A President Who Really Got Things Done: A conversation with Joshua Zeitz

February 1st, 2018

download%2B%25281%2529.jpegElections do have consequences and leaders really do matter. Grassroots voices and organizing can bring attention to a problem, but it’s the job of government, of our constitutional process, to put those policies in place.

As modern history tells us, it’s no easy task. This week we watched a State of the Union speech devoid of ideas, or programs or lofty goals to lift people up, or in the parlance of our times, to solve problems.

It was a far cry from Bill Clinton’s laundry list of small ball in his ‘95 SOTU and even further from the goals once set out by Lyndon Johnson.

So much of the legislative battle today is not about, as some commentators have said, undoing the New Deal, but undoing the remarkable achievements of Lyndon Johnson’s Great Society. It’s a remarkable list that includes medicare, medicai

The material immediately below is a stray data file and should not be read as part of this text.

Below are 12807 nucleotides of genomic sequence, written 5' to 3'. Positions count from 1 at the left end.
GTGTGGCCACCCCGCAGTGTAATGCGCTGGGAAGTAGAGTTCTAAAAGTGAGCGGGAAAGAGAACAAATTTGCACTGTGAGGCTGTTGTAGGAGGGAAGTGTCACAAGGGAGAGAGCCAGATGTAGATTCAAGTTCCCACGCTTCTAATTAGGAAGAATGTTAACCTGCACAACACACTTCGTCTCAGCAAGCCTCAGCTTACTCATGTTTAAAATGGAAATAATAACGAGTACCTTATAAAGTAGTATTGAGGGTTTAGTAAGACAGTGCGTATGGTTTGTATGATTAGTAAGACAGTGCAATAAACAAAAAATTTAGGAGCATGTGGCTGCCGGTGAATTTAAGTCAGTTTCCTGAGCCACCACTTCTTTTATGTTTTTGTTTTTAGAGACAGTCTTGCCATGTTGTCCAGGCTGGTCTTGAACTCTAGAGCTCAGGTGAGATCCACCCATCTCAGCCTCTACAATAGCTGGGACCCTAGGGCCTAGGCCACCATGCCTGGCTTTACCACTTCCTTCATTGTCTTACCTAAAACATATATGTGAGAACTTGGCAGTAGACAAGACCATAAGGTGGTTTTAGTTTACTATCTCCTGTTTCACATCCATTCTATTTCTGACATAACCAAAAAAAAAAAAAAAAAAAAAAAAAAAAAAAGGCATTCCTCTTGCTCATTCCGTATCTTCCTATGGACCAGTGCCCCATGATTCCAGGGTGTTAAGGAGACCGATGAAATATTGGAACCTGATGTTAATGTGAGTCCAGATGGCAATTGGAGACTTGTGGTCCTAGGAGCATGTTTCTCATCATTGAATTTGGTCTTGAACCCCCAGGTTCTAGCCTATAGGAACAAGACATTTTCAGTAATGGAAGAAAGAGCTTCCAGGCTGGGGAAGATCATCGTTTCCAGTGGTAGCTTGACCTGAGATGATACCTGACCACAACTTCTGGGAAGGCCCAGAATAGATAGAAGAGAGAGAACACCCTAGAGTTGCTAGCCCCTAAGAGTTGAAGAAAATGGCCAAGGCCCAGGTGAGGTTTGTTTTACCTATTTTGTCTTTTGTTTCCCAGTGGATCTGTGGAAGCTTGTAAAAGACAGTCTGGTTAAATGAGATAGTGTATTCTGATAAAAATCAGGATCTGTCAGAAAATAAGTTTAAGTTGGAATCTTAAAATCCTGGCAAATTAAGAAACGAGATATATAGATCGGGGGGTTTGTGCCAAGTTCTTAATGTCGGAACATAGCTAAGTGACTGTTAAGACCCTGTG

d, public radio, public television, the voting right act, federal aid to education, consumer protections, creating the Department of Transportation, and the Department of Housing and Urban Development, and the great 1964 Civil Rights Act. All done in five years, while struggling with the disaster that was Vietnam.

Johnson did it all not through executive orders, but through the simple Article One powers of the Constitution. That’s the story that Joshua Zeitz tells in Building the Great Society: Inside Lyndon Johnson's White House

My conversation with Joshua Zeitz:

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